This wet prairie restoration site is now home to streaked horn larks, a federally listed threatened species, and will hopefully provide critical habitat for endangered red-legged frogs too. Abby toured us around the site and described the construction and seeding involved in the project, and pointed out interesting plants with medicinal properties such as gumweed (yellow) and a species of epilobium (pink). 

As we were leaving we chanced upon a European mantis (Mantis religiosa)! Seconds after this photograph was taken she decided to use her raptorial forelegs on the fingers holding her, but fortunately neither man nor mantis were harmed in the exchange. 

Stay tuned for details about our upcoming Wetland Wander in September!

Tuesday, July 2, 2019

Winecup Clarkia and Queen Anne's Lace 
decorate the trail leading to our new interpretive panels, highlighting the importance 
of the West Eugene Wetlands. 

Come out to the Tsanchiifin Trail and enjoy the splendor!

Friday, June 21, 2019

Celebrate WREN's 20th Anniversary with us!

Thank you for learning with WREN!

In the 2018/19 school year, WREN has reached 2,300 learners with NGSS supported curriculum!

Thank you all for learning with WREN!

We look forward to having you join us for our Family 

Exploration Days Summer programming.

10-2 p.m.

Saturday, July 13th
Golden Gardens

Saturday, August 10th
Meadowlark Prairie

Saturday, September 10th
Tsanchiifin Trail

Friday, May 10, 2019

Welcome Annie!

Welcome Annie, our new Americorps Intern! 

Annie grew up in Cleveland, where she developed an interest in wildlife conservation and sharing her passion for the natural world with others while volunteering at the Cleveland Natural History Museum. She double majored in Biopsychology and Environmental Studies at Tufts University and gained more environmental education experience through summer internships. After graduating, Annie spent time teaching English in Brazil and led outdoor natural science programs on Nantucket. She came to Oregon last winter to work on an organic goat dairy and settled in Portland afterwards working with a local watershed council. In joining WREN, Annie is pursuing her goals of making the world a better place for all living things, connecting people to nature, and promoting environmental conservation; she believes everyone should have access to the psychological and physical benefits of healthy natural spaces. In her spare time, Annie enjoys hiking, reading mystery novels, and cooking elaborate meals with friends.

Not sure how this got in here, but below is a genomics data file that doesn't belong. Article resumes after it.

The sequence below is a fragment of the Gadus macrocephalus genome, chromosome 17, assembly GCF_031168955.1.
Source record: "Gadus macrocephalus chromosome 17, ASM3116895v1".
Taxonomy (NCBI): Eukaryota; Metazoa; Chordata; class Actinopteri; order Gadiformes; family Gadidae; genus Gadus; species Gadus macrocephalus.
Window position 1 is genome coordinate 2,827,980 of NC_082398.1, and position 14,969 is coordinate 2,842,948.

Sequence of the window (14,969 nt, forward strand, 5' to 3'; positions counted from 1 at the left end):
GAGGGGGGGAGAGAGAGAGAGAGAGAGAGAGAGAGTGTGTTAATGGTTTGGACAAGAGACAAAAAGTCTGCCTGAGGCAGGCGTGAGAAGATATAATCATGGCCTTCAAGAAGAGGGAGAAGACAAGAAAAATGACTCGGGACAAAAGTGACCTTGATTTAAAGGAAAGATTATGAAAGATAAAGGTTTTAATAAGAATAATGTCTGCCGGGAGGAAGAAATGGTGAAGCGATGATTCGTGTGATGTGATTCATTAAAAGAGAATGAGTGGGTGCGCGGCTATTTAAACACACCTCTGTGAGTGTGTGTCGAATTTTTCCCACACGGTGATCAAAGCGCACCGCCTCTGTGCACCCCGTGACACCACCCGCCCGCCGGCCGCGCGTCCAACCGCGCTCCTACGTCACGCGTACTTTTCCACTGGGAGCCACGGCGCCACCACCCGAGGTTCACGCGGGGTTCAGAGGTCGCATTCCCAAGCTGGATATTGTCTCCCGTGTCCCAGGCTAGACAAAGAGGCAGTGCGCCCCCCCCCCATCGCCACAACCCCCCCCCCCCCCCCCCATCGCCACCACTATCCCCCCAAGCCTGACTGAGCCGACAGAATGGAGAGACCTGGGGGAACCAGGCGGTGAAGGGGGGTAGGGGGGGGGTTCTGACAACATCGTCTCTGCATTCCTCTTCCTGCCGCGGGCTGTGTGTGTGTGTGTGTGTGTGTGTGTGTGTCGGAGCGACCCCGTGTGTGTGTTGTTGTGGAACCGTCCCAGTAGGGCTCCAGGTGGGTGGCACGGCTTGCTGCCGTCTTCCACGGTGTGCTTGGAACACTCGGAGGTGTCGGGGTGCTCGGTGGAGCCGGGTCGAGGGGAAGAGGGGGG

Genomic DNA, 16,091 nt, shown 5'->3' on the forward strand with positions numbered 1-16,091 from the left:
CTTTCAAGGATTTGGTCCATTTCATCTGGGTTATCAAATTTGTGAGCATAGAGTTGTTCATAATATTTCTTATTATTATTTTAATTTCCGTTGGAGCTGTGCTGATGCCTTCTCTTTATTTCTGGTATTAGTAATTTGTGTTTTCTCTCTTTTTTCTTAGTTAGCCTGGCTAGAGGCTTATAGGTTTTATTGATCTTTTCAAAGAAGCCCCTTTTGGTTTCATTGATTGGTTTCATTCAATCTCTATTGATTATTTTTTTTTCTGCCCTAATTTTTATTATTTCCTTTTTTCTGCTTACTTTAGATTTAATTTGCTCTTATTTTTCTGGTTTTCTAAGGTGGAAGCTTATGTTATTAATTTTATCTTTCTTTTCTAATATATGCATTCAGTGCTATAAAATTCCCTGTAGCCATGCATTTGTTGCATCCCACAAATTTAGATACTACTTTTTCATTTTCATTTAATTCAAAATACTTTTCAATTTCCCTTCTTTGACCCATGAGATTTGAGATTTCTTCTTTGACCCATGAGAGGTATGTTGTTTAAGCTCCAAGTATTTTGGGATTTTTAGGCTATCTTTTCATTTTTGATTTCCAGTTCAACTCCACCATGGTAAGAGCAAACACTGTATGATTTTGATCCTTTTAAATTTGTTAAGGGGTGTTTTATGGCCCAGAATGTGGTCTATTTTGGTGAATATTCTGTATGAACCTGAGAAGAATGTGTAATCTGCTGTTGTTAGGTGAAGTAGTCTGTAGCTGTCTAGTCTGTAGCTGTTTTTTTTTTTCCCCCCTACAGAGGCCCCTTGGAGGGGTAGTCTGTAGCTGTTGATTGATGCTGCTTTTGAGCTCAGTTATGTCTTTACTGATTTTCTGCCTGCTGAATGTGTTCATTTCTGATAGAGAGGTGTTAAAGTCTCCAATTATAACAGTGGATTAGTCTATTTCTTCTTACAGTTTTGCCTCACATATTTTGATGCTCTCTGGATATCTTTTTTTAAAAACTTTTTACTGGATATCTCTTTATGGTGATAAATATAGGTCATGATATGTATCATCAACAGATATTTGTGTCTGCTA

Friday, May 3, 2019

Thank You!

Thank you to everyone who participated in our City Nature Challenge Bioblitz event! From April 26-29th, Eugene/Springfield competed against 149 other cities world-wide recording flora and fauna observations using the iNaturalist app. We rocked the weekend with a total of 2,400 nature observations!

For a more detailed look at what we discovered, visit our iNaturalist webpage here: 

Wednesday, April 24, 2019

Vernal Pools!

O'Hara Catholic School 2nd graders discovered many wonders in the West Eugene Wetlands' vernal pools, this week, including this salamander eft as well as Pacific Chorus frog tadpoles, Mayfly nymphs, and Caddisfly larvae. Many of the creatures that make their homes in the vernal pools can only live in the highest quality water. This kind of diversity is an excellent sign! There is still time to experience the vernal pools before they dry-up. Schedule a visit, today!

Thursday, March 21, 2019

Thursday, March 14, 2019

City Nature Challenge Bioblitz

City Nature Challenge Bioblitz

Join WREN and the BLM in a communal, citizen science effort to record as many species as possible in Eugene over the weekend. We will be using the iNaturalist phone app to photograph and collect data on the local flora and fauna at Stewart Pond. Every observation will contribute to biodiversity science, from the rarest butterfly to the most common backyard weed. We share your findings with scientific data repositories like the Global Biodiversity Information Facility to help scientists find and use your data. All you have to do is observe. No experience necessary and all ages welcome! Sponsored by KIND Snacks. Contact Laura Maloney, WREN's Program Coordinator, at, for details on how to participate